Click here to see the top names list for each decade back to the 1880s.
Click here to see the top names list for by state.
“… grandparents who are thrust back into the role of parents, their duties include instilling discipline, enforcing the rules, and, of course, paying the bills to feed, clothe, and shelter the children, who now depend on them for stability and security. It’s a lot to ask, especially as many grandparents have already retired and live on a limited budget.”
This is a tall order, yet it’s happening across the nation. This Boston Globe article, “A grandmother takes on an all too familiar role as the primary caregiver for her granddaughter,” is just one story that shows just how tough it is.
The number of grandfamilies in America has been growing and Generations United expects that to continue. Some of this is due to the population increase of older adults, but a lot has to do with poverty, substance abuse (especially during the current opioid epidemic), the death of a grandchild’s parent and extended military deployment.
Read more at this next avenue article.
Pennsylvania’s Department of Aging has this to say:
“Significant life changes occur when a grandparent or relative assumes care of a child. It can be challenging emotionally, legally, and financially. Children may also experience emotional or behavioral issues and require additional support. Connecting with related caregivers of children in similar situations often offers support.
“Contact your local Area Agency on Aging (AAA) to find out if any support groups for grandparents or relatives raising children are available in your area. Some additional resources are provided below.”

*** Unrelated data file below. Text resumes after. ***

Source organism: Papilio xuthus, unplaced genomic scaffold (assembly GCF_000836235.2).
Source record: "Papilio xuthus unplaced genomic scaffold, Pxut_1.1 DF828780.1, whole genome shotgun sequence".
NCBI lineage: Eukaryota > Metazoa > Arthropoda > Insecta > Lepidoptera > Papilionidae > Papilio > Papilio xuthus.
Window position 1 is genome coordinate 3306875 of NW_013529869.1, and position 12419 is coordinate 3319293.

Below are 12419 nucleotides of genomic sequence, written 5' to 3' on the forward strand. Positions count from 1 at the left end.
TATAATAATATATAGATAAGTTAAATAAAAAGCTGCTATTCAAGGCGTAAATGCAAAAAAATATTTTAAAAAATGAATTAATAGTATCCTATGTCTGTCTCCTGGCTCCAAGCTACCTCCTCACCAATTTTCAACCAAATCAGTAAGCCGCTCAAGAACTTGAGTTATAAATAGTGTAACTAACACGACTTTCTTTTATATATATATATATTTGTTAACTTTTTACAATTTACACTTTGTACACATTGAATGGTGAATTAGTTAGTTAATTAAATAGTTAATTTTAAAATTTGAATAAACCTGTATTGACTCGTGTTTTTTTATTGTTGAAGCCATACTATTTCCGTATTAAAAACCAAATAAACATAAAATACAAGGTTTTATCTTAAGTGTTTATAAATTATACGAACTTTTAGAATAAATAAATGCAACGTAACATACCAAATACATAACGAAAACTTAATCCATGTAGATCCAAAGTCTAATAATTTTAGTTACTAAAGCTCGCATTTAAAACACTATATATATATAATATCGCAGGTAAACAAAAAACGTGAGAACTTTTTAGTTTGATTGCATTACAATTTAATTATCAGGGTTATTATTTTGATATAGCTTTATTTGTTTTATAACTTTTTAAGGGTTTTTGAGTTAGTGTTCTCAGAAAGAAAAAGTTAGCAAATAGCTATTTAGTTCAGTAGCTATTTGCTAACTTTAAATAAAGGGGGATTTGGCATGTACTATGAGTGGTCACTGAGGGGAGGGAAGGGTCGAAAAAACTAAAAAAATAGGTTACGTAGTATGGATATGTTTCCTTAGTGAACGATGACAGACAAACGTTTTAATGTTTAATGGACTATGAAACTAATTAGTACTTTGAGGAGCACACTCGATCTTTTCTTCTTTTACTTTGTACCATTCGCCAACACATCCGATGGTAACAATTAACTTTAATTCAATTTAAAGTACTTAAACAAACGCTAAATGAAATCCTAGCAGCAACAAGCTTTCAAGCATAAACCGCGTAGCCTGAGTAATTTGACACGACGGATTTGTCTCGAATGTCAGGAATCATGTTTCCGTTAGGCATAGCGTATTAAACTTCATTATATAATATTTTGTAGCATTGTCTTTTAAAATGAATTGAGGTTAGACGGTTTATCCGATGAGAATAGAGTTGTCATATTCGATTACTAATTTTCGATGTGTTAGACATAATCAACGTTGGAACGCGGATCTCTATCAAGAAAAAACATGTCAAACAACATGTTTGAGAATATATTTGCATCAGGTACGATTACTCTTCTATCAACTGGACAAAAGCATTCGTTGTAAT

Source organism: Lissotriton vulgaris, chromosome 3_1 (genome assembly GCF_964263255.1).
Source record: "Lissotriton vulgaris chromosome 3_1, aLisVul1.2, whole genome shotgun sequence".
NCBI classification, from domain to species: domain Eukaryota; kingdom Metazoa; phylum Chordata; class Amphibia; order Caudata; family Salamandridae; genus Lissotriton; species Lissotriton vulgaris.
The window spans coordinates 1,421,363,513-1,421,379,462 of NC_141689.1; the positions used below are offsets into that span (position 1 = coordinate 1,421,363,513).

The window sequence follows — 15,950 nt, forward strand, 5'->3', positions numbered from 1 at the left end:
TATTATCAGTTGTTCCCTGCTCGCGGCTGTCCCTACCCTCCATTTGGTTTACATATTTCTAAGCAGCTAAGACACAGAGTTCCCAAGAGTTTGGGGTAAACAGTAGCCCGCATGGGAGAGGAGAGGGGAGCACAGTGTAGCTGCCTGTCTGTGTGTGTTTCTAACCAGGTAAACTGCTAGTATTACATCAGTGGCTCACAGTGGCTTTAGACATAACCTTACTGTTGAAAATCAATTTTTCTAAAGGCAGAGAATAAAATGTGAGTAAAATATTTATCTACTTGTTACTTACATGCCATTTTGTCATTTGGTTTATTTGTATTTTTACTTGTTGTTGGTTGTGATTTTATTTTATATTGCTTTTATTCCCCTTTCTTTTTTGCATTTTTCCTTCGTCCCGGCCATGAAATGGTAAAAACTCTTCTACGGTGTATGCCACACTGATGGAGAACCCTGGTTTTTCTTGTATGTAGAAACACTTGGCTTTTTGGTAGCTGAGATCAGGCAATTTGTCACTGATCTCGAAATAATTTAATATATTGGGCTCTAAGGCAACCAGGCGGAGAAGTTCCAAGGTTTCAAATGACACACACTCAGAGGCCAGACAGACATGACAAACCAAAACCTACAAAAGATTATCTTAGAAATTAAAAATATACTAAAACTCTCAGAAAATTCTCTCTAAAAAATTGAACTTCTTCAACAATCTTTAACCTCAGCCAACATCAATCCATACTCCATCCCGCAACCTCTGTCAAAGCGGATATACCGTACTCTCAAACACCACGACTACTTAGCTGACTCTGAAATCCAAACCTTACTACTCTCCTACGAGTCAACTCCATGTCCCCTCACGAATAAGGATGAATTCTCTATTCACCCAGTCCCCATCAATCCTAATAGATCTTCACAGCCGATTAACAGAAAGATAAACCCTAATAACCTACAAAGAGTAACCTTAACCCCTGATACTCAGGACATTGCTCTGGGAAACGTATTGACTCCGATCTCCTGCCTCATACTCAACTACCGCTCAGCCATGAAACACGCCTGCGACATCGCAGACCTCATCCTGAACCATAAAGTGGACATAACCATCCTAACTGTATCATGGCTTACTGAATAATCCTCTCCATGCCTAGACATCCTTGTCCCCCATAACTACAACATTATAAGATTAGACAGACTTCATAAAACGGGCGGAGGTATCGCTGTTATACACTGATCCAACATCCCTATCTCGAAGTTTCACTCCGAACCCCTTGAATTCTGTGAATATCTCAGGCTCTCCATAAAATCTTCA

“Grandparents Raising Grandchildren: No matter how much you love your grandkids, raising them comes with many challenges as well as rewards. These guidelines can help you succeed at parenting the second time around.” – HelpGuide.org
by Nicki Gorny | The Blade, Toledo, OH
“Where would you like to die?
“In a hospital or at home? Perhaps in the course of doing something you love?
“And what do you think happens when you die? Angel choirs or a great big nothing?
“How do you feel about hospice? About social media announcements of a loved one’s death? Would you want someone to eulogize you on Facebook or Twitter? Would you want them to keep it off the Internet? Or would it not matter to you at all because … well, you’re dead?”
Continue reading this article at The Blade, click here.
Discover what Death Cafes are all about. The Pennsylvania Link to Aging and Disability Resources | Berks-Lancaster-Lebanon Service Area has Death Cafes scheduled for each of our counties for early 2020.
Lancaster County on Saturday, January 18 at the Manheim Township Public Library
Lebanon County on Saturday, January 25 at the Lebanon Community Library
Berks County on February 15 at the Cramp-Hummel Funeral Home in Reading
Come out to a Death Cafe near you to learn more about living and dying. And why Death Cafes have become such popular events.
These patients are not aware of the true risks, and surgeons aren’t telling them, new research suggests.
by Paula Span
“The patient, a man in his 70s, had abdominal pain serious enough to send him to a VA Pittsburgh Healthcare hospital. Doctors there found the culprit: a gallstone had inflamed his pancreas.
“Dr. Daniel Hall, a surgeon who met with the patient, explained that pancreatitis can be fairly mild, as in this case, or severe enough to cause death. Recovery usually requires five to seven days, some of them in a hospital, during which the stone passes or a doctor uses a flexible scope to remove the blockage.
“But ‘because it can be life-threatening, after patients recover, we usually take out the gall bladder to prevent its happening again,’ Dr. Hall said.”
Read this article in its entirety at The New York Times.